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So here is a summarization of the key characteristics of Agile BI. This is simply a high level glimpse at the key project traits that are the mark of agility; not an exhaustive list of practices. Moreover, Agile BI is a development style not a prescriptive methodology that tells you precisely what you must do and how you must do it. The dynamics of each project within each organization require practices that can be tailored appropriately to the environment. Remember, the primary objective is a high quality, high value, working BI system. These characteristics simply serve that goal:

Iterative, Incremental, Evolutionary – First and foremost Agile Business Intelligence is an iterative, incremental, and evolutionary style of development. We work in short iterations that are generally 1-3 weeks long, and never more than 4 weeks. We build the system in small increments or “chunks” of user-valued functionality. And we evolve the working system by adapting to frequent user feedback. Agile development is like driving around in an unfamiliar city. You want to avoid going very far without some validation that you are on the right course. Short iterations with frequent user reviews help us ensure that we are never very far off course in our development.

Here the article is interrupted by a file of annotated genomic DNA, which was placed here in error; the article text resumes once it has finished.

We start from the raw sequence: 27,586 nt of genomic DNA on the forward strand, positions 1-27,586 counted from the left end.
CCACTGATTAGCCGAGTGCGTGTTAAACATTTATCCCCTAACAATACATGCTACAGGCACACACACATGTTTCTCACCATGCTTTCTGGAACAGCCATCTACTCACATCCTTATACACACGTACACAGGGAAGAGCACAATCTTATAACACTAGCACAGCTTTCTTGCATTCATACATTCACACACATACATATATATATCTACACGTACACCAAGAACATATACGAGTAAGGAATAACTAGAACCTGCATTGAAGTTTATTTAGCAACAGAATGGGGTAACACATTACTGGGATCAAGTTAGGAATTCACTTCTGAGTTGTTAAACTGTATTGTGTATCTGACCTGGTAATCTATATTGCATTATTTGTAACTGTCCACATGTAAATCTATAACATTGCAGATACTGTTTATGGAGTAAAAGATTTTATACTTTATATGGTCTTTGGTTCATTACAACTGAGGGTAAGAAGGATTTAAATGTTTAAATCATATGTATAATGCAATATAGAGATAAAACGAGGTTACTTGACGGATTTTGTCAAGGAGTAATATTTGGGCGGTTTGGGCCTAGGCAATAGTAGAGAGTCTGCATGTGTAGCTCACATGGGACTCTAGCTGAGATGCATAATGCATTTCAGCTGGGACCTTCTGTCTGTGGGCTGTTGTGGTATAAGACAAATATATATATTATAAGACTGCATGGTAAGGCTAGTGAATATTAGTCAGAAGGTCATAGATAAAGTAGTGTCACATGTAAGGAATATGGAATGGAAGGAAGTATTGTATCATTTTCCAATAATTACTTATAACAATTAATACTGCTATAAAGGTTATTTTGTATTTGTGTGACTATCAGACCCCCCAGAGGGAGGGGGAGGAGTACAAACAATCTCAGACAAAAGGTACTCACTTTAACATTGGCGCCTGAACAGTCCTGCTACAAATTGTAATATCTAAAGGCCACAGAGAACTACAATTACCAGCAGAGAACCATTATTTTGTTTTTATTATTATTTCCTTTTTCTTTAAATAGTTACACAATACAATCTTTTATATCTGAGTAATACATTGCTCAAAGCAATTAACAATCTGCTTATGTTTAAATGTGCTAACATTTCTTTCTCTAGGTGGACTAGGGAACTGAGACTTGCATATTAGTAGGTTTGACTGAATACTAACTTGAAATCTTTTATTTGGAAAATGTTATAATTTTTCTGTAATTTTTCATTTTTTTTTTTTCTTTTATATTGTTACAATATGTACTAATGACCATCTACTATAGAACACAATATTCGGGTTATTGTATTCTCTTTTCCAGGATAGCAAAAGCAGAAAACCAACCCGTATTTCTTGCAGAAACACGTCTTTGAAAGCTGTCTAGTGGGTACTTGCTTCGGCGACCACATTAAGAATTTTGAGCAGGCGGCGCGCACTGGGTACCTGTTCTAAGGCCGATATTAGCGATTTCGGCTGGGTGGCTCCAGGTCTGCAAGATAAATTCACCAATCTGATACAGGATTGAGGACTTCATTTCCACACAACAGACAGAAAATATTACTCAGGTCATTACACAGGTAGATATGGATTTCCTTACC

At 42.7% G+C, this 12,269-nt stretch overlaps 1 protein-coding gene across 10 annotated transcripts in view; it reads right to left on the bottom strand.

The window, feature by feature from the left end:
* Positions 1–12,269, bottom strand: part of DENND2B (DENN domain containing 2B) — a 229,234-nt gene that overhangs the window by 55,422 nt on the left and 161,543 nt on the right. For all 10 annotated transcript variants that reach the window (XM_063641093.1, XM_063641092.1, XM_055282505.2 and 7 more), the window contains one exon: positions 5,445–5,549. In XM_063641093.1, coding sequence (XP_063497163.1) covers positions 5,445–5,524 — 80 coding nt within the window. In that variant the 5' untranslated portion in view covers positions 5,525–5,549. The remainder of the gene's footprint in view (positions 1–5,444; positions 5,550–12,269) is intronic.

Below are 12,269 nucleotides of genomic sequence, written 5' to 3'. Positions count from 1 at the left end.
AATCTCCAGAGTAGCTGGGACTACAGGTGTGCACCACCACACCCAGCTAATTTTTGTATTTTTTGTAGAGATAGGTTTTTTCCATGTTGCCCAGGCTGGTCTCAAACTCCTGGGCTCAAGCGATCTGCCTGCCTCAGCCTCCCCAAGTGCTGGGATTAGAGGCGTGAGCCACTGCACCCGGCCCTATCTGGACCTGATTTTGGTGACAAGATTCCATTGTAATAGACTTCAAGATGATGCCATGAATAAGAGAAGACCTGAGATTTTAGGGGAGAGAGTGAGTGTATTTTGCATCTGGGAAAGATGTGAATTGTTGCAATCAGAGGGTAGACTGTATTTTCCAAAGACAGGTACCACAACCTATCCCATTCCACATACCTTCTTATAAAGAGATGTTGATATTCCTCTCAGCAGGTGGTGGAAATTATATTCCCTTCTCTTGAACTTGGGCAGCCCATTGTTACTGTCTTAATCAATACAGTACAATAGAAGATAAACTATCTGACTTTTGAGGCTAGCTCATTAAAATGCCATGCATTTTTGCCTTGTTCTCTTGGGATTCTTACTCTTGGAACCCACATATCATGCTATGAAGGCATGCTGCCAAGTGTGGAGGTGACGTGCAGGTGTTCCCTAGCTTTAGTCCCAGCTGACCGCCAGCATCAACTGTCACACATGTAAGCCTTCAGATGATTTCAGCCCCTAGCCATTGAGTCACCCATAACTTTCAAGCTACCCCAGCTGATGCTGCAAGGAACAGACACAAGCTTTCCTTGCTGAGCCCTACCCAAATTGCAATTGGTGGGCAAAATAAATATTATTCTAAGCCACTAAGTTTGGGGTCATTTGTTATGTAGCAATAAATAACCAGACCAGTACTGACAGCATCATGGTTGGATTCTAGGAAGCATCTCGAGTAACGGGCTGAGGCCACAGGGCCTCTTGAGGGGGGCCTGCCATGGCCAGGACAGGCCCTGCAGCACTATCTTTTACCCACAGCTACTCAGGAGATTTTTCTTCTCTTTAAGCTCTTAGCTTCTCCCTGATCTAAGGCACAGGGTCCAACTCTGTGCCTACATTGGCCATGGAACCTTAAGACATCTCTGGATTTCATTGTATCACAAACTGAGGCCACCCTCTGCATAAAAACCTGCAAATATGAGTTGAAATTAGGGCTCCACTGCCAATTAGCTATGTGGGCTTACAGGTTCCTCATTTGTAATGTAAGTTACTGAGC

Feature Driven Development – The goal of each development iteration is the production of user-valued features. While you and I may appreciate the difficulty of complex data architectures, elegant data models, efficient ETL scripts, etc. users generally couldn’t care less about these things. What users of BI systems care about is the presentation of, and access to information that either helps them solve a business problem or make better business decisions. Every iteration must produce at least one new user-valued feature in spite of the fact that user features are just the tip of the architectural iceberg that is a BI system.